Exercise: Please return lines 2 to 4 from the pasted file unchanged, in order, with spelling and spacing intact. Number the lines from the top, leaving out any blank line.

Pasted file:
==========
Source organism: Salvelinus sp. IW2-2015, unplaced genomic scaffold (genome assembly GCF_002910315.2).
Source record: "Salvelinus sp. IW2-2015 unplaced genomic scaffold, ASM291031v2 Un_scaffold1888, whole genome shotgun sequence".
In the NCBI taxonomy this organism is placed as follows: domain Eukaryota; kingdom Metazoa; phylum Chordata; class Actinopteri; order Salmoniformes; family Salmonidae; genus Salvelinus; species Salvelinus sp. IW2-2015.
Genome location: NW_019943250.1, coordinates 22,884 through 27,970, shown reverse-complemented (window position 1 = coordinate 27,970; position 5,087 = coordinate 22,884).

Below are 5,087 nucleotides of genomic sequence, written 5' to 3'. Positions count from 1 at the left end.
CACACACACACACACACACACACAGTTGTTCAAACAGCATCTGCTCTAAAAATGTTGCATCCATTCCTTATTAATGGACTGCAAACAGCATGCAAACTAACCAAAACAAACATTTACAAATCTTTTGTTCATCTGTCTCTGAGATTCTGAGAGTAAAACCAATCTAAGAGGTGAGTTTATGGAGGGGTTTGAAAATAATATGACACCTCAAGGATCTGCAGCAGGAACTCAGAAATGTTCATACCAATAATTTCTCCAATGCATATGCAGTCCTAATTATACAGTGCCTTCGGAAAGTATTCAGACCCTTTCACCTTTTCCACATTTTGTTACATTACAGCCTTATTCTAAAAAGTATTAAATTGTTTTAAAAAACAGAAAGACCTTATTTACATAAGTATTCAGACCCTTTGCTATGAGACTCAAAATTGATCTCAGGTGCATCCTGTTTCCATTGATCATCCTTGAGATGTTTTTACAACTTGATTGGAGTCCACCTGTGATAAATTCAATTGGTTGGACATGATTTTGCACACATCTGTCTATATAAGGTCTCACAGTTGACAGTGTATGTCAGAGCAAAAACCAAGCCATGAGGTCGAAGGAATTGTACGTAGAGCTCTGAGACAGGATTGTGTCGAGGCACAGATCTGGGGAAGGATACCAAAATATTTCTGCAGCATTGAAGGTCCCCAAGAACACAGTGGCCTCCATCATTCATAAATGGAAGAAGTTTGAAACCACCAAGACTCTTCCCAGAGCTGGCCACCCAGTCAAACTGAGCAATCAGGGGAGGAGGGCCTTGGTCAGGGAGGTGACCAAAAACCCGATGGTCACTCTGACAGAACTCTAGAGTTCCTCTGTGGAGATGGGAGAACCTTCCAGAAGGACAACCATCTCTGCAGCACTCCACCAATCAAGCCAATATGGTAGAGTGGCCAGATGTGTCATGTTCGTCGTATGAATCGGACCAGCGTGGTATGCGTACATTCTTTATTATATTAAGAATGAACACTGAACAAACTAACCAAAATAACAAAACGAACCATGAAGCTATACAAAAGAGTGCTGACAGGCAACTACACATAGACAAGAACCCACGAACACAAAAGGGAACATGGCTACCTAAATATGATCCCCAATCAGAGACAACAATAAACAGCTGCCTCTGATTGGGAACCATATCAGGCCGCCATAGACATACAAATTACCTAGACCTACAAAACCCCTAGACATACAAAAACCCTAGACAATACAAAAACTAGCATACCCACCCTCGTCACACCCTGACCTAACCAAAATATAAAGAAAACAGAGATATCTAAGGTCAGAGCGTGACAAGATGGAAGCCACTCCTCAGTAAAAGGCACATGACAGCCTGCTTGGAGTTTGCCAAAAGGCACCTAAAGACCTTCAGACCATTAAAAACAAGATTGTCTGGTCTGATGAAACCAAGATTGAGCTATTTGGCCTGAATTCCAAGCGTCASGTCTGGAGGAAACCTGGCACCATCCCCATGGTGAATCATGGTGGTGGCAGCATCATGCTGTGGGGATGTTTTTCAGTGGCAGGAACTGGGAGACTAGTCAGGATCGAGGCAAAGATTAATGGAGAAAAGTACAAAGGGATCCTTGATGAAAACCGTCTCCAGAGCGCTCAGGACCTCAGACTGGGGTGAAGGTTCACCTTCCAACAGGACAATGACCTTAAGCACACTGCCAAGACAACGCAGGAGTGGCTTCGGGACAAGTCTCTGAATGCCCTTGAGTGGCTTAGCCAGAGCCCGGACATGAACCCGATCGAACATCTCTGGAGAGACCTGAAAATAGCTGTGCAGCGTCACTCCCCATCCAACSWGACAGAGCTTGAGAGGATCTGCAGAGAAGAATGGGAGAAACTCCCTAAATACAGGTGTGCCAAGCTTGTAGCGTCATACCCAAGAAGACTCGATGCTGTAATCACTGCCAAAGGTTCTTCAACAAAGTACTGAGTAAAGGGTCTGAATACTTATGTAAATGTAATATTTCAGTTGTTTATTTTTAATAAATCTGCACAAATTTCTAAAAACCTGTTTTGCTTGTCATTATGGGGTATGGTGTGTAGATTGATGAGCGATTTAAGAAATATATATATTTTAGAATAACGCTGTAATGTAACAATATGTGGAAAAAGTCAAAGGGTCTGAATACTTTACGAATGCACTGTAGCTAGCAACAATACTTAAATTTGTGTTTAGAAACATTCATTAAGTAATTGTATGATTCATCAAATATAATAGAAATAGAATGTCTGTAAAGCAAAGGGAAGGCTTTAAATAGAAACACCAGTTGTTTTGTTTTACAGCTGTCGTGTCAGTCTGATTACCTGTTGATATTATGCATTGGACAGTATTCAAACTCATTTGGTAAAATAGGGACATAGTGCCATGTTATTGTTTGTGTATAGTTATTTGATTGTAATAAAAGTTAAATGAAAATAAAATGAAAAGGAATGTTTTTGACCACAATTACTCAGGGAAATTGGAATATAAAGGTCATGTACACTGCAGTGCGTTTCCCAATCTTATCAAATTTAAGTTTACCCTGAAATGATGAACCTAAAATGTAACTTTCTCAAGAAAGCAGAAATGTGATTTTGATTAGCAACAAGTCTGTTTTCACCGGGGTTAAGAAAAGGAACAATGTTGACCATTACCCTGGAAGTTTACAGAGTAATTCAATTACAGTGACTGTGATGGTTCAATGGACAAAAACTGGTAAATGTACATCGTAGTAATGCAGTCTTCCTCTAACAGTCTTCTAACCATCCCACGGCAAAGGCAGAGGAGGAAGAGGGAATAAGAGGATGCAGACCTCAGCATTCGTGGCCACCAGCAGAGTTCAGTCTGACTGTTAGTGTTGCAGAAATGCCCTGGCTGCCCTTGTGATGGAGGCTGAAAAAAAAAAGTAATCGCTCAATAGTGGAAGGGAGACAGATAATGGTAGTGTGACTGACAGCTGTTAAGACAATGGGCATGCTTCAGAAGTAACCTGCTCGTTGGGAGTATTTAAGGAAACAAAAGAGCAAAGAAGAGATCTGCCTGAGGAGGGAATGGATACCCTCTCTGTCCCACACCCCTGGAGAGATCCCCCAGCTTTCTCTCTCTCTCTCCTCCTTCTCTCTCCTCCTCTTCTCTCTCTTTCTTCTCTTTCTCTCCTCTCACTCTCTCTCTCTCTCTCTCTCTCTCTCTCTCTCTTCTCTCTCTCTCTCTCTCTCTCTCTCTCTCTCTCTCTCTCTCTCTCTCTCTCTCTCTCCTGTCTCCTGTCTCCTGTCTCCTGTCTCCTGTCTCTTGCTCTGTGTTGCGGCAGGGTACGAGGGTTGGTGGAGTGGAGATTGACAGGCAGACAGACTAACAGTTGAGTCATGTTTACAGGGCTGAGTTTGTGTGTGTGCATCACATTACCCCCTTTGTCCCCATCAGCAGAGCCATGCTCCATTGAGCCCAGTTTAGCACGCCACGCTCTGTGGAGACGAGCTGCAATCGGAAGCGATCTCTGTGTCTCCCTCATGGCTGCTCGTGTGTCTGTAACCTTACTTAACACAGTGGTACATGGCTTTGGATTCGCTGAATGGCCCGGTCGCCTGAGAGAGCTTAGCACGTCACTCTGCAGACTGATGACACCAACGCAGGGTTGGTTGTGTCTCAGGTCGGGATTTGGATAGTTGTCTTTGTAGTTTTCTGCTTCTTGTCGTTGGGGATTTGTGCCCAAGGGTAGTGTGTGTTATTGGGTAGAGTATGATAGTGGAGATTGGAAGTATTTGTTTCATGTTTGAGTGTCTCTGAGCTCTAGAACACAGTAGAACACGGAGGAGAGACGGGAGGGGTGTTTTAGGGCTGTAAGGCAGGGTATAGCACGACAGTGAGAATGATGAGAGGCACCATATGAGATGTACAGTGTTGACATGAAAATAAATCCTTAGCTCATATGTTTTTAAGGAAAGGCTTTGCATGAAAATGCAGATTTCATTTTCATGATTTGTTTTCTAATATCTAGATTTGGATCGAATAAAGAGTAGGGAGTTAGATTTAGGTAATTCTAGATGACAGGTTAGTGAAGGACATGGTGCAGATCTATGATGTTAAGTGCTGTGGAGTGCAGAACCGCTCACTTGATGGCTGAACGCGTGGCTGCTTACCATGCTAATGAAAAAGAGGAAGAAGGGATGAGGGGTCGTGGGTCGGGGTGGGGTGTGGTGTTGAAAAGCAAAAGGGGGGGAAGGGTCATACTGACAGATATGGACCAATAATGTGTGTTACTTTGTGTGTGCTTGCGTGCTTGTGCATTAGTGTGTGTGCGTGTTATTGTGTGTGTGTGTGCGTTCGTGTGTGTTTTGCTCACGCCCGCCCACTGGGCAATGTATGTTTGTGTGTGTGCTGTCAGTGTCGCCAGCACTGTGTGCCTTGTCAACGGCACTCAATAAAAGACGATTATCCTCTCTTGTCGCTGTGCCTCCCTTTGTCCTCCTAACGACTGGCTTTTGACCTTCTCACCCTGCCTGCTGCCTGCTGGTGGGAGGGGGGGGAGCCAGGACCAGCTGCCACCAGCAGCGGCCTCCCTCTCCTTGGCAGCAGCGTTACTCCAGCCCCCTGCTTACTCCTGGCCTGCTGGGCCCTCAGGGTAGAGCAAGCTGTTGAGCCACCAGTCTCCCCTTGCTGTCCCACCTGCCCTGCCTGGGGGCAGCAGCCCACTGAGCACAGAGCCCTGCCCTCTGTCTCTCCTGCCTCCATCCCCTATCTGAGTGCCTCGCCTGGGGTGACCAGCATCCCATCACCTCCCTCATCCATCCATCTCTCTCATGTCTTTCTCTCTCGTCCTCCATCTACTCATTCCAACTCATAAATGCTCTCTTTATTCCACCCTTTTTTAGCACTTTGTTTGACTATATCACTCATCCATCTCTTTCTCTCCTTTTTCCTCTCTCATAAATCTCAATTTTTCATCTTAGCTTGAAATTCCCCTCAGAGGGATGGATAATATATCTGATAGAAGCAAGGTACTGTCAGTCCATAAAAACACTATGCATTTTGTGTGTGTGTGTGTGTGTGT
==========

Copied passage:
Source record: "Salvelinus sp. IW2-2015 unplaced genomic scaffold, ASM291031v2 Un_scaffold1888, whole genome shotgun sequence".
In the NCBI taxonomy this organism is placed as follows: domain Eukaryota; kingdom Metazoa; phylum Chordata; class Actinopteri; order Salmoniformes; family Salmonidae; genus Salvelinus; species Salvelinus sp. IW2-2015.
Genome location: NW_019943250.1, coordinates 22,884 through 27,970, shown reverse-complemented (window position 1 = coordinate 27,970; position 5,087 = coordinate 22,884).